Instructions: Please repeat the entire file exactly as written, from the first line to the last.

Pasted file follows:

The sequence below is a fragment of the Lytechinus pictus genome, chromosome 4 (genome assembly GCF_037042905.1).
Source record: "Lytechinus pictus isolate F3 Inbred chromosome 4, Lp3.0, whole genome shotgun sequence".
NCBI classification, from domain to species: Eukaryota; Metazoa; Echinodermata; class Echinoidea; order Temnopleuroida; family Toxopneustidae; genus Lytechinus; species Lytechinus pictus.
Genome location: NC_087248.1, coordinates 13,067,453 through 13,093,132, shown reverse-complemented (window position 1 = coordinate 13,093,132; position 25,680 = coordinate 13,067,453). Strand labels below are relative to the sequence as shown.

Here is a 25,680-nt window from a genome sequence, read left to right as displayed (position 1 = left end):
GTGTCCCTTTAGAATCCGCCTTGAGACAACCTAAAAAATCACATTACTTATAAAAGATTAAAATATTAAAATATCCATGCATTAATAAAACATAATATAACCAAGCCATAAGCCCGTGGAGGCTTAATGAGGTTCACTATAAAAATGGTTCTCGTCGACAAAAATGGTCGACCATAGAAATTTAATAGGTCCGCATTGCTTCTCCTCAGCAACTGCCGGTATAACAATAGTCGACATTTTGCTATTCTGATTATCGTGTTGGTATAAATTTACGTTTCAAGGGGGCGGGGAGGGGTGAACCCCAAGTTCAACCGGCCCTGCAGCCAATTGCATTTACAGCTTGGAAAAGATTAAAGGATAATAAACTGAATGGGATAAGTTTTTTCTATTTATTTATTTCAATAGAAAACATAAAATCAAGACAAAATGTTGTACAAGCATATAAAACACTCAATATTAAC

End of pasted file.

The sequence below is a fragment of the Lytechinus pictus genome, chromosome 4 (genome assembly GCF_037042905.1).
Source record: "Lytechinus pictus isolate F3 Inbred chromosome 4, Lp3.0, whole genome shotgun sequence".
NCBI classification, from domain to species: Eukaryota; Metazoa; Echinodermata; class Echinoidea; order Temnopleuroida; family Toxopneustidae; genus Lytechinus; species Lytechinus pictus.
Genome location: NC_087248.1, coordinates 13,067,453 through 13,093,132, shown reverse-complemented (window position 1 = coordinate 13,093,132; position 25,680 = coordinate 13,067,453). Strand labels below are relative to the sequence as shown.

Here is a 25,680-nt window from a genome sequence, read left to right as displayed (position 1 = left end):
GTGTCCCTTTAGAATCCGCCTTGAGACAACCTAAAAAATCACATTACTTATAAAAGATTAAAATATTAAAATATCCATGCATTAATAAAACATAATATAACCAAGCCATAAGCCCGTGGAGGCTTAATGAGGTTCACTATAAAAATGGTTCTCGTCGACAAAAATGGTCGACCATAGAAATTTAATAGGTCCGCATTGCTTCTCCTCAGCAACTGCCGGTATAACAATAGTCGACATTTTGCTATTCTGATTATCGTGTTGGTATAAATTTACGTTTCAAGGGGGCGGGGAGGGGTGAACCCCAAGTTCAACCGGCCCTGCAGCCAATTGCATTTACAGCTTGGAAAAGATTAAAGGATAATAAACTGAATGGGATAAGTTTTTTCTATTTATTTATTTCAATAGAAAACATAAAATCAAGACAAAATGTTGTACAAGCATATAAAACACTCAATATTAAC